Friday, March 06, 2009

The Church of Tomorrow?

When I hear people refer to this generation as "the church of tomorrow," my heart breaks. Not because there is no hope for this generation, but quite the opposite. Seeing this generation as the upcoming generation means that we are tragically clinging to the past.

Dan Kimball is correct in the assertion that those in this generation are the primary shapers and influencers in our culture. He writes in They Like Jesus But Not The Church...

"Musicians writing the songs that influence people at a national and global level are primarily in their twenties. The creativity and innovation of people in their twenties and thirties are used in the marketplace and in the music world, but are they given a place to help shape the church?"

Truth be told, this generation is "the church of today," not tomorrow! Unfortunately, the hearts and minds of many in this generation are being squelched because they don't conform to traditional structures of organized religion. The thought patterns and life experience of this generation are like no other generation in history.

From Craig Groeschel and a recent series over at the Swerve blog, let's highlight some important observations about this generation:

Our world is smaller and our perspective is broader.
Because of technology, The lines between global and local has been blurred.

We have a wider definition of "friends."
Today a friend can be someone you may not have ever met before they clicked on your Facebook page and asked to be your friend.

We're more experiential.
Instead of accumulating possessions like previous generations, our generation is into accumulating experiences.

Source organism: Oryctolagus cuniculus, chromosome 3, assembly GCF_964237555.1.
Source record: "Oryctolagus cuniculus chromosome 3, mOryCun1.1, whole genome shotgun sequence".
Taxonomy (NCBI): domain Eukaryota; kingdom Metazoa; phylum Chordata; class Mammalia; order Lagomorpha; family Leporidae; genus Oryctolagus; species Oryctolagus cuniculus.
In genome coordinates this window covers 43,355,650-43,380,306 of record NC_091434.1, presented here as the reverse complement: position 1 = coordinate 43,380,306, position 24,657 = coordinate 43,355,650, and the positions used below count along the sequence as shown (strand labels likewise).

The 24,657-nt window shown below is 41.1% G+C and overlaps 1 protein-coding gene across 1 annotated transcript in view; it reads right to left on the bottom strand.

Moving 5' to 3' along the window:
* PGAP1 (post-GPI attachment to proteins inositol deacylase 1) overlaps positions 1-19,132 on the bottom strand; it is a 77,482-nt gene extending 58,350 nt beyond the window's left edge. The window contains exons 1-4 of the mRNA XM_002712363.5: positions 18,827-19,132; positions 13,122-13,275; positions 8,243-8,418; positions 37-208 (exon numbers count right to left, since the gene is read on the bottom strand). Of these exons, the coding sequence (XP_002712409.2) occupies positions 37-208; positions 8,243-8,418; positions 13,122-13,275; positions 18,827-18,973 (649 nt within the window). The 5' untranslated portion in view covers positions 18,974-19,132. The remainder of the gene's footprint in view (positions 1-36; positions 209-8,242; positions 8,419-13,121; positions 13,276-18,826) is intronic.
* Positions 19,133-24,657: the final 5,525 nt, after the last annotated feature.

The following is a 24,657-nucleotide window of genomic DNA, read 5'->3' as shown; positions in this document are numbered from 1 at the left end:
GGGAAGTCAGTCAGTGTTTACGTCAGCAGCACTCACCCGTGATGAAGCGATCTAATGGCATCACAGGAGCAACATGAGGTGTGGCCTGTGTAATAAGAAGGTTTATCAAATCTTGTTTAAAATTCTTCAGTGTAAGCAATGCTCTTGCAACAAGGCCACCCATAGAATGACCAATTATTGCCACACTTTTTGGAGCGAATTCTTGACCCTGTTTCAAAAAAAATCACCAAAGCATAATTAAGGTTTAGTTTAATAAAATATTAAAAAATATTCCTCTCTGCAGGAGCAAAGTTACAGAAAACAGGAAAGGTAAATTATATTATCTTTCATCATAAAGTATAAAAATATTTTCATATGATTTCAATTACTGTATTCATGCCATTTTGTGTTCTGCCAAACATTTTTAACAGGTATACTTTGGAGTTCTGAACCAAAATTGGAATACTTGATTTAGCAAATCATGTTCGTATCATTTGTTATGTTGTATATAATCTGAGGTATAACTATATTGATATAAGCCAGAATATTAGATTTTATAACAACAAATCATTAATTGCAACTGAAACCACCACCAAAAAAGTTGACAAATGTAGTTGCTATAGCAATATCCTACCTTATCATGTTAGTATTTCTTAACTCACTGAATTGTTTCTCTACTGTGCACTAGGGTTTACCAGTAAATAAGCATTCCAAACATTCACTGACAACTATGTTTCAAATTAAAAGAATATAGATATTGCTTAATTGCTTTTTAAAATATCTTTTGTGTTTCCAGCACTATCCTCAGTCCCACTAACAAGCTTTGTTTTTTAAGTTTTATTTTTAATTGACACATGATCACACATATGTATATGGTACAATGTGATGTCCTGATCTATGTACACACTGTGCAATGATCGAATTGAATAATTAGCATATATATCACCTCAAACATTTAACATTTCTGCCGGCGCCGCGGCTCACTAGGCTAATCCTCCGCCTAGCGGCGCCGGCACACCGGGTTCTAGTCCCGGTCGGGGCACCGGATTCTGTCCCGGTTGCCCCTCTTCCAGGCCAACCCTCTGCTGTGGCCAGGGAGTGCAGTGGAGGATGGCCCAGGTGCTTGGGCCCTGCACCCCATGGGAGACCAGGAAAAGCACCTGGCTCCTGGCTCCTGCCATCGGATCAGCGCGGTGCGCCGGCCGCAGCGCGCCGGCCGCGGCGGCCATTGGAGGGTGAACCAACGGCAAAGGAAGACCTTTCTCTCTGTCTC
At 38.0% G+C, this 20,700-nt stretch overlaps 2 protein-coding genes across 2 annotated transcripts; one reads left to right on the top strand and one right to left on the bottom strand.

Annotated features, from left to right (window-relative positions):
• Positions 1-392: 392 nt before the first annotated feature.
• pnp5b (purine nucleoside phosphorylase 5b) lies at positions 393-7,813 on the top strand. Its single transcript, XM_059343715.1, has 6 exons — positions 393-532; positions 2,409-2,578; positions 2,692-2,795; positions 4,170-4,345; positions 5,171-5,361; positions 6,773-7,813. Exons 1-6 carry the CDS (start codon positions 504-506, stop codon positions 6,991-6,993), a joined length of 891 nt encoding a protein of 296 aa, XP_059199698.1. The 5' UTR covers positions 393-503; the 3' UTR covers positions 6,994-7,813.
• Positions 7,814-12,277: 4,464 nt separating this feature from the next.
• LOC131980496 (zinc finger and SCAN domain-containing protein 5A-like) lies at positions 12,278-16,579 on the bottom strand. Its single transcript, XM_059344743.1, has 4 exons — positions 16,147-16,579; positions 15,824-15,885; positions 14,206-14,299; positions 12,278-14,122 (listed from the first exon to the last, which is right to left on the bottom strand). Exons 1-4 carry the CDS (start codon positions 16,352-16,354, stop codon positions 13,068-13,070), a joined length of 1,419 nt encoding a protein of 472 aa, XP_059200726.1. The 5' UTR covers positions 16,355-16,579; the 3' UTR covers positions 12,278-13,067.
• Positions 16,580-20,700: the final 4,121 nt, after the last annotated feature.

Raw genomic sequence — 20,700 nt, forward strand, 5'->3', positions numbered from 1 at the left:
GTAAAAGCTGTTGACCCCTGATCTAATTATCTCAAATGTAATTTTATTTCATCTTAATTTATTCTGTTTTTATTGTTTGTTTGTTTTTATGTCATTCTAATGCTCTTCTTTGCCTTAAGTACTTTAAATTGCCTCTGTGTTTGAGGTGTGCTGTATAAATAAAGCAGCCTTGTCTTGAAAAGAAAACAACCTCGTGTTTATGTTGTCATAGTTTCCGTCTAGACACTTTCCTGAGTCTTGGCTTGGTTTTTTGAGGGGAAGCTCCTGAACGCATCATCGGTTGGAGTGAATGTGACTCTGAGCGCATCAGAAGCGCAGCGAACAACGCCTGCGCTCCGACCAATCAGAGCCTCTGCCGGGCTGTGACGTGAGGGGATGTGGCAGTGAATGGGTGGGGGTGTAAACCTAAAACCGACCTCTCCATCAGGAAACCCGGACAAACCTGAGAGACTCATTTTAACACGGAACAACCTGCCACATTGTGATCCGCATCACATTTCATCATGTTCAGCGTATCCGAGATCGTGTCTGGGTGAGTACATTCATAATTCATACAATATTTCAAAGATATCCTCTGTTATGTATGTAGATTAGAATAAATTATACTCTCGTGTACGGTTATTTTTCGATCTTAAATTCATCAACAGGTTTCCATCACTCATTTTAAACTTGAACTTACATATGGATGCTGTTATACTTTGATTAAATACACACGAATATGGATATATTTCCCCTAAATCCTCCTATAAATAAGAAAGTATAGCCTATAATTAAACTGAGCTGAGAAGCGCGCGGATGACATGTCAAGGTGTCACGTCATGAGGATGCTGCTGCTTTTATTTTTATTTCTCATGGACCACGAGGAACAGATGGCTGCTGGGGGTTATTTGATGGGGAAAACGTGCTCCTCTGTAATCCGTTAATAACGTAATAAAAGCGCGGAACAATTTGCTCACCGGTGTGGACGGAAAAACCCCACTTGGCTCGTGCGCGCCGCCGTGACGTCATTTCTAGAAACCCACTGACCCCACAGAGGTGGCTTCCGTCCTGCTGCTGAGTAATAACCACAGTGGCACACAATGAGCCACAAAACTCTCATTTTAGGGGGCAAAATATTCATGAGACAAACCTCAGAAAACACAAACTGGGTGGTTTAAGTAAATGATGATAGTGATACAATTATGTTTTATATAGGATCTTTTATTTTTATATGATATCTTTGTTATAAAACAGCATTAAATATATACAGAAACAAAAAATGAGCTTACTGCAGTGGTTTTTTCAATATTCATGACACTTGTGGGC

We have been under-challenged.
Many in this generation have been given much, yet we’ve been challenged little. We have more potential than most realize.

Our world is gray.
Many of us in this generation have been told that truth is relative, but deep down we believe and are searching for absolute truths.

We’re searching for a cause.
This generation is looking for something, often anything, worthwhile to live for. When we find a cause, we'll go to extreme measures to make a difference.

We are conversational.
But before we listen to you, we want to know if you’re listening to us. This generation builds trust slowly. If you’ll get to know us, we will listen to you.

We want to be loved.
This generation craves intimacy in relationships. We want to know and be known. We are hungry for acceptance and affirmation and respond well to sincere Christian love.

If you’re quick to judge, don’t bother trying to connect.
Unfortunately, too many Christians are turned off or intimidated by the young, tech savvy, tattooed, and pierced young adults.

This generation doesn’t want to hear about what you believe.
We want to see your beliefs in actions. As strange as it may seem, we are drawn to faith that feeds the hungry, clothes the naked, heals the sick, and loves the outcasts—all in the name of Christ, the King. If you’re daring enough to live like Jesus, we might join you. And then one day, we might believe what you believe.

Care to add to this list? Click on the word "comments" below ...